Quakers in Britain commit ourselves to action to redress the growing inequality of wealth and income in our country.
Our vision of equality springs from our profound sense of the worth of every human being. Every person’s life is sacred and in this we are all equal. Neither money nor status can serve as a true measure of the value of any individual or group. Nor can wealth be true riches if it is based on unlimited personal enrichment and not shared for the good of all…
I have sometimes been asked whether I consider myself middle class. Honestly, I don’t know how to answer questions like this. Probably in fact by most measures of education and so on I am, but…
I grew up believing that being really middle class involved being brought up in a household with two parents, at least one of whom worked in a salaried occupation, owned their own home, and so on, and I did not. I was brought up by my mother, a distinctly un-salaried painter and sculptor, as a single parent, my parents having divorced when I was a toddler. We never lived in anything other than rented accommodation. Most of my contemporaries’ parents would probably not have considered us really “respectable”, and as far as I was concerned, right into my teens and twenties, respectability was the acid test for being middle class.
In the course of my life I have veered between near-poverty and being comfortably provided-for, between salaried and rather fragile freelance. Sometimes people would have thought of me as respectable, middle class; more often perhaps they would have wondered.
It is hard to write convincingly of class unless one is solidly and consciously a member of one class or another. At the very least, one is continually at risk of being called out as lacking in class consciousness, in Georg Lukács’ definition. And of course I am – I am quite lacking in class consciousness. It never occurs to me, from one week’s end to another.
So it is with huge relief that I read the second paragraph of the Statement on Inequality, “Our vision of equality springs from our profound sense of the worth of every human being. Every person’s life is sacred and in this we are all equal. Neither money nor status can serve as a true measure of the value of any individual or group…”
At last – here is a recognition of the sense that I have had since I was very young, that to measure the worth of anyone, or any group of people, by their money or status, or by their lack of money or status, is deeply, painfully wrong, intrinsically wrong in fact, in the way that murder or slavery are wrong in themselves, quite regardless of context or background. It doesn’t matter whether you are a politician dismissing disabled workers as a group as unworthy of the minimum wage, or a revolutionary socialist regarding a company CEO and his family as landfill for the mass graves merely because of their class, these measures of worth are an obscenity, an insult to being human.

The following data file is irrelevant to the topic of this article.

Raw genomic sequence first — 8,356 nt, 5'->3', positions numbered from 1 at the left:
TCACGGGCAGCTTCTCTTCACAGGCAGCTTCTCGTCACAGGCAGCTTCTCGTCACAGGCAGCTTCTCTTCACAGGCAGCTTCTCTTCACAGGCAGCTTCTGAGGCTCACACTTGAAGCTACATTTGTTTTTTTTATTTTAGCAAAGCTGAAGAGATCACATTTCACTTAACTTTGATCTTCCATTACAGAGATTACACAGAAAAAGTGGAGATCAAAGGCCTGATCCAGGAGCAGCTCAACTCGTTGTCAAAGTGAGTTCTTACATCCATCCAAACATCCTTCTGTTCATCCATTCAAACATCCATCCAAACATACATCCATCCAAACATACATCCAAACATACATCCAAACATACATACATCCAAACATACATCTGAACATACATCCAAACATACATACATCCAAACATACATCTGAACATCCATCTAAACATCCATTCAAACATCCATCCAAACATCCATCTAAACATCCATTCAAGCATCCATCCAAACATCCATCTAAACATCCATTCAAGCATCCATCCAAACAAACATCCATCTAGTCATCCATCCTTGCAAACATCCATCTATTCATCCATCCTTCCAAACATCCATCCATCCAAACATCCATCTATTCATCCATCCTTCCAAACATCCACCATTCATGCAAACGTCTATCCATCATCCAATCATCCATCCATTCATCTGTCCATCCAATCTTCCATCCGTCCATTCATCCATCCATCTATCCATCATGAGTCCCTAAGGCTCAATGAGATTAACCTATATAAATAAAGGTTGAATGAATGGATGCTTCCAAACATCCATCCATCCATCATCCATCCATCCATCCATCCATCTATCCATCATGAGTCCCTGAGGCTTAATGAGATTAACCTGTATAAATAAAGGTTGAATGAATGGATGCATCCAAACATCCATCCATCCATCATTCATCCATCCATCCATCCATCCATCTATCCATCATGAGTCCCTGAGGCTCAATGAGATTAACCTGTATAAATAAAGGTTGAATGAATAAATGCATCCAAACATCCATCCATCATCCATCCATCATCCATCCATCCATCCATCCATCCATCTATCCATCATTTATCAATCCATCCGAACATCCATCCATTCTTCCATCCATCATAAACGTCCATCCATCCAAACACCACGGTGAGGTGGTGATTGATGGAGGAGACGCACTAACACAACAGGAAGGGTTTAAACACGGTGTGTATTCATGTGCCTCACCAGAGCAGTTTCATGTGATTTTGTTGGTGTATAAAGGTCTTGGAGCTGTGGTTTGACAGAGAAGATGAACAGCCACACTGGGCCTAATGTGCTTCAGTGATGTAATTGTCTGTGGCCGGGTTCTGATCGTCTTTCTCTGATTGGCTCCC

The Statement on Inequality ends, having considered the economic violence and injustices arising from global economic crises:
However, action that aims merely to alleviate the worst effects of inequality is not enough. As we wrestle with the implications of our testimony to equality, Quakers feel called to act more radically to tackle the underlying causes. This calling requires spiritual struggle and real practical change. Our testimonies are moving us to work for very different ways of organising our common life. We are also moving towards spending and saving our own resources in ways that are more compatible with our values, and away from uses that diminish the lives of our fellow human beings and the rich variety of life forms with which we share our planet.
As we long for a society of deep compassion and loving kindness in which we ‘help one another up with a tender hand’, we must witness to a different way of living, and help build the world anew.
It has long seemed to me that somehow these questions lead back to the spiritual. We cannot simply deal with the symptoms, the social, economic and political issues, and hope to solve them, as Communist and Fascist systems alike, the world over, showed us throughout the last century. We cannot place our hope in a theocratic model either, as the cruelty and injustice of such contemporary states demonstrates.
In the face of global injustice, welfare cuts, slavery, and human trafficking, it may seem pointless, insulting even, to pray. And yet – what would have been the end of World War II without the women and men who prayed in the churches and the concentration camps; how would the Iron Curtain have fallen without the prayers of the exiles, the prisoners, the refugees?
Quakers in Britain are asking ourselves at the moment what we are for. Our opposition to inequality, our long work for peace and social justice, differ at least potentially from mere political campaigning by their being rooted in our spiritual practice, and in the work of the Spirit in our hearts and minds. We do indeed need “to reaffirm the spirit of Quakerism in making real the “Kingdom of God on Earth”; perhaps we need also to relearn the words of Caroline Fox,
The first gleam of light, ‘the first cold light of morning’ which gave promise of day with its noontide glories, dawned on me one day at meeting, when I had been meditating on my state in great depression. I seemed to hear the words articulated in my spirit, ‘Live up to the light thou hast, and more will be granted thee.’ Then I believed that God speaks to man by His Spirit. I strove to lead a more Christian life, in unison with what I knew to be right, and looked for brighter days, not forgetting the blessings that are granted to prayer.